• I was impressed that Eden project are changing their energy supplier from Good Energy, eco electric company, to their own self-sufficient geo-thermal energy supply.

This did surprise me they were currently reliant on this Grid supply, I expected them to be self-sufficient. I think through covid however, we have been shown the vulnerability of the community being reliant on specific companies and industries. I hope other companies take this shift towards self-sufficiency through eco options, so less of us are reliant on the collective companies and resources that can also bring about more sustainable options perhaps only possible initially on small scales.

  • Eden project seemed like an Cco icon of its’ time, and I was very impressed by the ecosystems that had been created i.e. that mimicked being in Greece by conserving old olive trees for instance and the other foliage that went with it.

However, it was interesting through the awareness of plastic pollution over the past two years specially it also felt dated that the domes are made from plastic.

  • Eden hold many events in one dome, in the restaurant area.

What a special events space for people to hold wedding receptions, meetings and parties! I can imagine how it really would be a real once in a life time experience and set the scene well for interactions.

The night before visiting Eden we had stayed in YHA backpackers by a stunning Cornwall beach. I was extremely excited by the Bell Tents…

  • The Bell tents had one light inside that was powered by one solar panel!

With the recent rise in energy price announcement that was coming into force in a couple of weeks time this really stood out to me. The stress and anxiety this has caused citizens of the UK, from being controlled by the collective tie and reliance on the national grid with the seemingly little influence over this politically, makes me feel local communities need to be coming together to create their own energy sources. Halton eco community is a great example of this and I know Lancaster Uni held talks about tidal energy for the area a few years ago, and we know the government are already considering more nuclear power for the area. However, I feel strongly self-sufficiency in energy is the way forward, especially for community spaces.

I am really look forward to seeing what Eden project would have in store on this front when they come to Morecambe… as I think if they are going to look to investing in renewable energy sources for their company, ideally it would be great if they are going to use any of our resources already here, such as the tide, etc that it could benefit the local community in some way and not just go directly into the Grid?

  • As an educational resource I think that Eden will be great for the local community of Morecambe to learn about the sea, but I hope that there is a way locals would be encouraged and not marginalised by this tourist attraction.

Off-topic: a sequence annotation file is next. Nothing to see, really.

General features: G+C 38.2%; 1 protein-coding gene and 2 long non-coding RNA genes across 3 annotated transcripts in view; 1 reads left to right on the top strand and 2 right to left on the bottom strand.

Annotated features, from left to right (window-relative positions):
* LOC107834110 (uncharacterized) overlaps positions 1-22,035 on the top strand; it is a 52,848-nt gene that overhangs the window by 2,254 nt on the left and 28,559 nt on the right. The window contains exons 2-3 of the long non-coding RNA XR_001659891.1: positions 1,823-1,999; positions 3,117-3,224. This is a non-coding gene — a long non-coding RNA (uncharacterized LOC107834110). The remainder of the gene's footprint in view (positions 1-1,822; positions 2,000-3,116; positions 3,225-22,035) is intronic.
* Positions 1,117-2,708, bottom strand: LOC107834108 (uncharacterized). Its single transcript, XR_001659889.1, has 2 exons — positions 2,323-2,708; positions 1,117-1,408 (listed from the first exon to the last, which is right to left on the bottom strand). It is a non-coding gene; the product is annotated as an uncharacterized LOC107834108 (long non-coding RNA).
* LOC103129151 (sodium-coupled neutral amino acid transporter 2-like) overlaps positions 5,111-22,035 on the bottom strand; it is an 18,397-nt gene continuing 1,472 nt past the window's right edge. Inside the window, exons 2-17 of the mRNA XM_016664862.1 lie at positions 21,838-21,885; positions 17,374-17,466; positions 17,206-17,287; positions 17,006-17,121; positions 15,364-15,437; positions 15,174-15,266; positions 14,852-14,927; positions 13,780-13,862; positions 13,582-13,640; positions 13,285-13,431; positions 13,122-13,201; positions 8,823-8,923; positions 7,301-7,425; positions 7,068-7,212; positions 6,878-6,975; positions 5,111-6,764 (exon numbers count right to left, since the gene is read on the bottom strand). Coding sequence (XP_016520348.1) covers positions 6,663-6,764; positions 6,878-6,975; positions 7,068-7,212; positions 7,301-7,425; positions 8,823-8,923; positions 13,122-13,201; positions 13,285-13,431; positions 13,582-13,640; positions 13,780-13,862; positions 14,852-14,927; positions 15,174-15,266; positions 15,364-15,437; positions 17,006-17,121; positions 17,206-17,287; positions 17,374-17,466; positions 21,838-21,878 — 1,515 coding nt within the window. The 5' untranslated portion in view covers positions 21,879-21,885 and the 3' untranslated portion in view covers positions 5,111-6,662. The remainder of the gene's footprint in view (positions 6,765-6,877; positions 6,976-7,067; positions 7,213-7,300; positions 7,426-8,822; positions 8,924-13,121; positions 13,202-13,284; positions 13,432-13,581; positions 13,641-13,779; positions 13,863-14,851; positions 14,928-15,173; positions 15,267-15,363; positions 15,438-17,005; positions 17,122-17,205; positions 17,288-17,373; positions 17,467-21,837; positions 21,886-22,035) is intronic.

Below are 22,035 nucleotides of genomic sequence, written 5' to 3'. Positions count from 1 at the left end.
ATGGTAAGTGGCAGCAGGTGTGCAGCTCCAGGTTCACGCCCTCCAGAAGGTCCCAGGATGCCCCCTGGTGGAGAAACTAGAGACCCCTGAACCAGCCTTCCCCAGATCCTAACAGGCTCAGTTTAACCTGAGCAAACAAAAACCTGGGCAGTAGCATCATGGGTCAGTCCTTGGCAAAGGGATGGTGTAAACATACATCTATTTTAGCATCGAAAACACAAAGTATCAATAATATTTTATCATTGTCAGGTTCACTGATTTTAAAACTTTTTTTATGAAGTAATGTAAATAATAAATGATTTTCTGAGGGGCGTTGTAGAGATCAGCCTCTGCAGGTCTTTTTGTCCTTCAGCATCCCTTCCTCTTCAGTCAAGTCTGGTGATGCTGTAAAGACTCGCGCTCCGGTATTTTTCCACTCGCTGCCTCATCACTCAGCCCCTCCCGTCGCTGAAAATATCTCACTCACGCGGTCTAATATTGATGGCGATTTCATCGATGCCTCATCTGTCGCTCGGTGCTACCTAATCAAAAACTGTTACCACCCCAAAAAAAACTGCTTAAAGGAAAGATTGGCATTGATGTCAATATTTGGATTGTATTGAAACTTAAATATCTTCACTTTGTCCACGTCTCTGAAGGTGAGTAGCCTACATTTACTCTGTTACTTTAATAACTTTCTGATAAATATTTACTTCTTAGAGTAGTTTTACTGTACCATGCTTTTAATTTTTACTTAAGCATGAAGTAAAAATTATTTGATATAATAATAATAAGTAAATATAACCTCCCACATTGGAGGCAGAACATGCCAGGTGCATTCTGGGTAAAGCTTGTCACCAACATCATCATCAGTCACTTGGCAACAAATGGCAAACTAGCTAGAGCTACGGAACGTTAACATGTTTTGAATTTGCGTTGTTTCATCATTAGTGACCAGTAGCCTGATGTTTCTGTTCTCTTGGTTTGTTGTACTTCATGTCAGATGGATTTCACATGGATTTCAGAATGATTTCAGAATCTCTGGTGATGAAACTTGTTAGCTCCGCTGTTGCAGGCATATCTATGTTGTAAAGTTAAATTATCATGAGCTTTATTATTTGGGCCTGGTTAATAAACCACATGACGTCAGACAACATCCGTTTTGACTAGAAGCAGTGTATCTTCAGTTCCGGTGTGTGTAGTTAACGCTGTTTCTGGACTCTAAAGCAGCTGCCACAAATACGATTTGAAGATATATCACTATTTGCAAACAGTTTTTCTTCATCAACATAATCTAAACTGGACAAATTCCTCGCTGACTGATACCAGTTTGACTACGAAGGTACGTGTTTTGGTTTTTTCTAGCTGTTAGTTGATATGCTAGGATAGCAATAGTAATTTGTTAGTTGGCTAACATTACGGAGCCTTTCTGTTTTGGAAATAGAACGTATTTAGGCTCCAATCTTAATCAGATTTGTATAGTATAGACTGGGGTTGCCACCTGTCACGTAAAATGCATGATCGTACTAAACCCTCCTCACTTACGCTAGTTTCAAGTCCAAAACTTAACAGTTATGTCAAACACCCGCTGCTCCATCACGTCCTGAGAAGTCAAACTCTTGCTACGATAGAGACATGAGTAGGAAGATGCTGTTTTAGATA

• I really enjoyed the fact not only did Eden have the ecosystem of the plants but they also had information about how the human bo

dy and our inner ecosystem worked too.

As a holistic therapist practising massage, yoga and meditation, along with many others I have been interested the past couple of years about how the body fight viruses in our body and in the health industry there has been a huge movement towards healthy gut biome combined with the return to natural environments that destress and heals the body. It was great to see this information in such a mainstream public place, and also a great time to visit the Eden Project and from this perspective will never be out of date.


While we were on our research trip we were lucky to also visit the beaches of Torquay. One in the centre the Ladies beach that I got to have a swim in, still a little too cold, but the sun was shining so it had to be done! It was great to see the wild swimming community strong down there as it is up here in Morecambe. Becky, showed us a local artist that was great and we got to see the vibe of the run down yet popular summer destination Torquay reminding us of the spontaneity and mystery the seaside holiday resorts once held for people of the UK. It was great to see as it, and emphasised also how much Morecambe Bay really does have going for it, in similar ways and in different!

  • The sand was not as nice and ours in Morecambe Bay, plus our Lake District Mountains really are spectacular. As much as the cliffs of the south and the surfer culture has its draw to some, this is not everyone’s cup of tea.

  • Pea Fritters were an awesome addition to the local chip shop in Newquay…especially for the flexitarian and veggies out there.

I feel the cultural heritage of arts and entertainment of Morecambe combined with the nature natural beauty is a fertile ground for the NEW!

I am looking forward through my own holistic business and along with working within the Creative West End Network, probably through market stalls to see what exactly that NEW will look like.

However, to me I know my main criteria is ensuring we work with the environment, and let it support us through sustainability and eco-friendly self-sufficiency on a small scale that can bring back power to the people.

A huge thank you for to CWE for funding this research and to my travel buddy Becky, who I enjoyed getting to know better on this trip, having lots of fun and super driver.

Torquay beach, The Ladies Beach: